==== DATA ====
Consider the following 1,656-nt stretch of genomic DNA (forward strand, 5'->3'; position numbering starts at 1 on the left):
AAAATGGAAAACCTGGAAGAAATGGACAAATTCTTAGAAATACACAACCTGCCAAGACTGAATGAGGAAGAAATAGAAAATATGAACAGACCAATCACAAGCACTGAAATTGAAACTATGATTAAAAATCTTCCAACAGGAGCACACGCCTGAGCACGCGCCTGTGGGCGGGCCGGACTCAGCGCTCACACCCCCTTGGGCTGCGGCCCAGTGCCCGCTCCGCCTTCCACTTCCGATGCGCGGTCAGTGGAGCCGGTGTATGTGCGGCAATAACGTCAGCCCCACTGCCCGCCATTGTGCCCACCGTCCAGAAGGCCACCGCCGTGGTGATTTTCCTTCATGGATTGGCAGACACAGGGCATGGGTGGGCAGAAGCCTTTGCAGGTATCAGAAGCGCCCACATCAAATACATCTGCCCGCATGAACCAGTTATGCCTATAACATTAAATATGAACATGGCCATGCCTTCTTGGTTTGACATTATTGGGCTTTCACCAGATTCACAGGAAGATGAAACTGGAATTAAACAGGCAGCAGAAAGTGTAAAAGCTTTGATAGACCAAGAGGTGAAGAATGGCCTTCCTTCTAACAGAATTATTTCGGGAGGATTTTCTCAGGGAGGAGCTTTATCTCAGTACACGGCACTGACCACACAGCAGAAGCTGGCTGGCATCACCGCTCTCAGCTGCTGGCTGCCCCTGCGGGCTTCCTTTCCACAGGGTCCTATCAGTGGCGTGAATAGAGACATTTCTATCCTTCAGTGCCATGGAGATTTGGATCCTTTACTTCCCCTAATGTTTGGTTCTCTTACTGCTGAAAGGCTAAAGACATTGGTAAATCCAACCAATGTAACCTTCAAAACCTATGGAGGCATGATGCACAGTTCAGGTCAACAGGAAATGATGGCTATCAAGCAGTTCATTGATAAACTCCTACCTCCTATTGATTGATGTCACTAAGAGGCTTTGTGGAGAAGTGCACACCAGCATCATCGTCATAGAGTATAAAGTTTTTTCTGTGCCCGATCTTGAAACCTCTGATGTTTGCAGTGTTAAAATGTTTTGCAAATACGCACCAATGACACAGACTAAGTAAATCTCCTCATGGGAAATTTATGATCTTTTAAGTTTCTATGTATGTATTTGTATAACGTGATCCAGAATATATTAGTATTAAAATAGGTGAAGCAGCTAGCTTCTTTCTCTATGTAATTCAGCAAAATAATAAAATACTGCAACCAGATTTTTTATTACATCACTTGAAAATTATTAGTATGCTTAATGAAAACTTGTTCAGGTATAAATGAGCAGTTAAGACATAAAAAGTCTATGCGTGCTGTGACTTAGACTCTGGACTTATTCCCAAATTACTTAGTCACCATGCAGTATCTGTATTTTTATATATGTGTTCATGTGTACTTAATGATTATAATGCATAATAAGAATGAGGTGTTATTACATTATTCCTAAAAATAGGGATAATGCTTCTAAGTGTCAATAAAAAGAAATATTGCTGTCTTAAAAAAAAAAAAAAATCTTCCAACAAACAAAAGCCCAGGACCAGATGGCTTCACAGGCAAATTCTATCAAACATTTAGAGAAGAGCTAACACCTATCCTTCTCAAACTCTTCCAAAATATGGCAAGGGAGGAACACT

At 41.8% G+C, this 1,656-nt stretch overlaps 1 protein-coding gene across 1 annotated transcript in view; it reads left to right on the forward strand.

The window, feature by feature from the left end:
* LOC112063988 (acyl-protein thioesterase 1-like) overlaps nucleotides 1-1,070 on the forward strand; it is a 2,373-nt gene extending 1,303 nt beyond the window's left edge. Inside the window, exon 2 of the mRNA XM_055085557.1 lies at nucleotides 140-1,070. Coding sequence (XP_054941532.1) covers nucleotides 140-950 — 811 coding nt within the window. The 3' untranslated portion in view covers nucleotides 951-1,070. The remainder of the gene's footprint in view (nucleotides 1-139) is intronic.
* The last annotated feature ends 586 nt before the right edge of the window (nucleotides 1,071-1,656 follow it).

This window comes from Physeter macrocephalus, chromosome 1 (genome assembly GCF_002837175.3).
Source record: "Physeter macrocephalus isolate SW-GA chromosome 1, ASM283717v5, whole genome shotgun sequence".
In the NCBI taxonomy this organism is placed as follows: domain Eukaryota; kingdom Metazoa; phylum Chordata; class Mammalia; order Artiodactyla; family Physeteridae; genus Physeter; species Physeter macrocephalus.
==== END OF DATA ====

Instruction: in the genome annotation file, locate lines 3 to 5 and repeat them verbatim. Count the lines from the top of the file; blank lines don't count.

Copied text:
At 41.8% G+C, this 1,656-nt stretch overlaps 1 protein-coding gene across 1 annotated transcript in view; it reads left to right on the forward strand.

The window, feature by feature from the left end:
* LOC112063988 (acyl-protein thioesterase 1-like) overlaps nucleotides 1-1,070 on the forward strand; it is a 2,373-nt gene extending 1,303 nt beyond the window's left edge. Inside the window, exon 2 of the mRNA XM_055085557.1 lies at nucleotides 140-1,070. Coding sequence (XP_054941532.1) covers nucleotides 140-950 — 811 coding nt within the window. The 3' untranslated portion in view covers nucleotides 951-1,070. The remainder of the gene's footprint in view (nucleotides 1-139) is intronic.